Random Renaissance Era Quotes (Well, mostly)
Leone Battista Alberti
Leone Battista Alberti was born on February 14, 1404, and died on the 25th of April 1472. Truly a man of many talents, he was an Italian painter, poet, linguist, philosopher, cryptographer, musician, architect, and general Renaissance polymath. His life was described in Giorgio Vasari’s Vite. In Italy, his first name is usually spelled Leon.
Alberti was born in Genoa as an illegitimate son of a family of Florentine merchants. He was educated in law at the University of Bologna. Alberti embarked on a tour of Europe in his mid-twenties. His career in law was curtailed by an illness that induced a partial loss of memory; Alberti then turned his abilities to science and art.
He died in Rome.
Alberti made a variety of contributions to several fields:
In art, He is best known for his treatise De pictura (On painting) (1435) which contained the first scientific study of perspective. An Italian translation of De pictura (Della pittura) was published the year following the Latin version and was dedicated to Filippo Brunelleschi. He also wrote works on sculpture, De Statua.
He was so skilled in Latin verse that a comedy he wrote in his twentieth year, entitled Philodoxius, would later deceive the younger Aldus Manutius, who edited and published it as the genuine work of Lepidus.
He has been credited with being the actual author of the Hypnerotomachia Poliphili, a strange fantasy novel, whose typographic qualities and illustrations have made it legendary as one of the most beautiful books ever printed. There is a good deal of debate about this attribution, however.
In music, he was reputed as one of the first organists of the age. He held the appointment of canon in the metropolitan church of Florence, and thus had leisure to devote himself to his favorite art.
In architecture, he is generally regarded as one of the most devoted to restoring the formal language of classical architecture. At Rome, he was employed by Pope Nicholas V in the restoration of the papal palace and of the restoration of the Roman aqueduct of Acqua Vergine, which debouched into a simple basin designed by Alberti, which was swept away later by the Baroque Trevi Fountain. At Mantua, he designed the church of Sant’Andrea, and at Rimini the celebrated church of San Francesco. On a commission from the Rucellai family, he designed the principal facade of the church of Santa Maria Novella in Florence, as well as the family palace in the Via Della Scala, now known as the Palazzo Strozzi. He wrote an influential work on architecture, De Re Aedificatoria, which had been translated into Italian, French, Spanish, and English by the 18th century. The most accurate English translation was by Giacomo Leoni in the early 18th century. In it he proposed new methods of fortification which became the standard defense for towns in the age of gunpowder and dominated siege planning for hundreds of years.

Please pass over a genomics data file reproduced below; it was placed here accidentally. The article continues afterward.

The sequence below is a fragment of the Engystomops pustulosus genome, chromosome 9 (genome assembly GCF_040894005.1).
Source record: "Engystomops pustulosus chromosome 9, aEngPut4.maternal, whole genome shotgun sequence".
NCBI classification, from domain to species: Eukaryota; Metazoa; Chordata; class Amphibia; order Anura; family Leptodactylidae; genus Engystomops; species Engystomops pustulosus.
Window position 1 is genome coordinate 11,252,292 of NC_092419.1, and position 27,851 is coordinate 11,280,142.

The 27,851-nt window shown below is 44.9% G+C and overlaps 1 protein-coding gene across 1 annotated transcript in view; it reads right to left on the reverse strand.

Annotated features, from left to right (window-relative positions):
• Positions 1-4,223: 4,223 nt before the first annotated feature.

Apart from his treatises on the arts, Alberti also wrote: Philodoxus (Lover of Glory, 1424), De commodis litterarum atque incommodis (On the Advantages and Disadvantages of Literary Studies, 1429), Intercoenales (Table Talk, ca. 1429), Della famiglia (On the Family, begun 1432) Vita S. Potiti (Life of St. Potitus, 1433), De iure (On Law, 1437), Theogenius (The Origin of the Gods, ca. 1440), Profugorium ab aerumna (Refuge from Mental Anguish, 1442-43), Momus (1450) and De Iciarchia (On the Prince, 1468).
Alberti was an accomplished cryptographer by the standard of his day and invented both polyalphabetic ciphers and machine-assisted encryption using his Cipher Disk. The polyalphabetic cipher was, at least in principle, for it was not properly used for several hundred years, the most significant advance in cryptography since before Julius Caesar’s time. Cryptography historian David Kahn titles him the “Father of Western Cryptography”, pointing to three significant advances in the field which can be attributed to Alberti: “the earliest Western exposition of cryptanalysis, the invention of polyalphabetic substitution, and the invention of enciphered code” (The Codebreakers, 1967).
According to Alberti himself, in a short autobiography, he was capable of “standing with his feet together, and springing over a man’s head.” Alberti also claimed that he “excelled in all bodily exercises; could, with feet tied, leap over a standing man; could in the great cathedral, throw a coin far up to ring against the vault; amused himself by taming wild horses and climbing mountains.” Needless to say, many in the Renaissance promoted themselves in various ways and Alberti’s eagerness to promote his skills should be understood, to some extent, within that framework.
He was also interested in the drawing of maps and worked with the astronomer and cartographer Paolo Toscanelli.
A touch of “Swan Song” and a dash of “The Stand”…Very good post-apocalyptic tale in the mode and mood of R. McCammon’s “Swan Song” and S. King’s “The Stand”. ★★★★★
Excerpt from Troop of Shadows: